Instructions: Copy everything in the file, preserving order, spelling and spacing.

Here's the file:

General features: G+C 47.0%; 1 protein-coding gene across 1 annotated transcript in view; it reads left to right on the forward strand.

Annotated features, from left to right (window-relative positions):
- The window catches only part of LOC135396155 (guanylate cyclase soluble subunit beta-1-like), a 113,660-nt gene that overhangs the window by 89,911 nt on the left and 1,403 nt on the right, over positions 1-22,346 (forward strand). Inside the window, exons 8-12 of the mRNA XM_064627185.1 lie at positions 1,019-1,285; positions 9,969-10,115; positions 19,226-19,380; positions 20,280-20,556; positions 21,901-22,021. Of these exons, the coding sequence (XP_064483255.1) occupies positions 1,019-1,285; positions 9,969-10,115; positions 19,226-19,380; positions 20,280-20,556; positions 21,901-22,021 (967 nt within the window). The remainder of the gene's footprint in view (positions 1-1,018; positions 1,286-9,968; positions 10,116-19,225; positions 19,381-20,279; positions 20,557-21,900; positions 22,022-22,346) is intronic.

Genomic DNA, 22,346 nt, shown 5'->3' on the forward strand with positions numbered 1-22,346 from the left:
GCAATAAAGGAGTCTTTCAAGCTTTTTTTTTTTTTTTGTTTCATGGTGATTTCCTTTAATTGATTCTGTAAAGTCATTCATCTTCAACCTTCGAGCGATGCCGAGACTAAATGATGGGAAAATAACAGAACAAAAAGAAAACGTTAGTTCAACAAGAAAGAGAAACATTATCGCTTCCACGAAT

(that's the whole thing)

General features: G+C 47.0%; 1 protein-coding gene across 1 annotated transcript in view; it reads left to right on the forward strand.

Annotated features, from left to right (window-relative positions):
- The window catches only part of LOC135396155 (guanylate cyclase soluble subunit beta-1-like), a 113,660-nt gene that overhangs the window by 89,911 nt on the left and 1,403 nt on the right, over positions 1-22,346 (forward strand). Inside the window, exons 8-12 of the mRNA XM_064627185.1 lie at positions 1,019-1,285; positions 9,969-10,115; positions 19,226-19,380; positions 20,280-20,556; positions 21,901-22,021. Of these exons, the coding sequence (XP_064483255.1) occupies positions 1,019-1,285; positions 9,969-10,115; positions 19,226-19,380; positions 20,280-20,556; positions 21,901-22,021 (967 nt within the window). The remainder of the gene's footprint in view (positions 1-1,018; positions 1,286-9,968; positions 10,116-19,225; positions 19,381-20,279; positions 20,557-21,900; positions 22,022-22,346) is intronic.

Genomic DNA, 22,346 nt, shown 5'->3' on the forward strand with positions numbered 1-22,346 from the left:
GCAATAAAGGAGTCTTTCAAGCTTTTTTTTTTTTTTTGTTTCATGGTGATTTCCTTTAATTGATTCTGTAAAGTCATTCATCTTCAACCTTCGAGCGATGCCGAGACTAAATGATGGGAAAATAACAGAACAAAAAGAAAACGTTAGTTCAACAAGAAAGAGAAACATTATCGCTTCCACGAAT